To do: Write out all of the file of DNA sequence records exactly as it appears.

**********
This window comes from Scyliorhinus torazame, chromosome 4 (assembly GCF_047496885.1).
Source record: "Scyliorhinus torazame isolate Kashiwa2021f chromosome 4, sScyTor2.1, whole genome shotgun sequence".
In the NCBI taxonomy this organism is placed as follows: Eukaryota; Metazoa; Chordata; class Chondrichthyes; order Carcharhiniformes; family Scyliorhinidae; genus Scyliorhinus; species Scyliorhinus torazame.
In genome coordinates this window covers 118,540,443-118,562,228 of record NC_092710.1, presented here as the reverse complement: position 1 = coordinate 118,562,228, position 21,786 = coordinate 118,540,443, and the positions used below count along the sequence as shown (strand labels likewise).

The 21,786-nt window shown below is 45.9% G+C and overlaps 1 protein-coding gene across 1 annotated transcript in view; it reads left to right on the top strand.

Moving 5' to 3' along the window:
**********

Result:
This window comes from Scyliorhinus torazame, chromosome 4 (assembly GCF_047496885.1).
Source record: "Scyliorhinus torazame isolate Kashiwa2021f chromosome 4, sScyTor2.1, whole genome shotgun sequence".
In the NCBI taxonomy this organism is placed as follows: Eukaryota; Metazoa; Chordata; class Chondrichthyes; order Carcharhiniformes; family Scyliorhinidae; genus Scyliorhinus; species Scyliorhinus torazame.
In genome coordinates this window covers 118,540,443-118,562,228 of record NC_092710.1, presented here as the reverse complement: position 1 = coordinate 118,562,228, position 21,786 = coordinate 118,540,443, and the positions used below count along the sequence as shown (strand labels likewise).

The 21,786-nt window shown below is 45.9% G+C and overlaps 1 protein-coding gene across 1 annotated transcript in view; it reads left to right on the top strand.

Moving 5' to 3' along the window: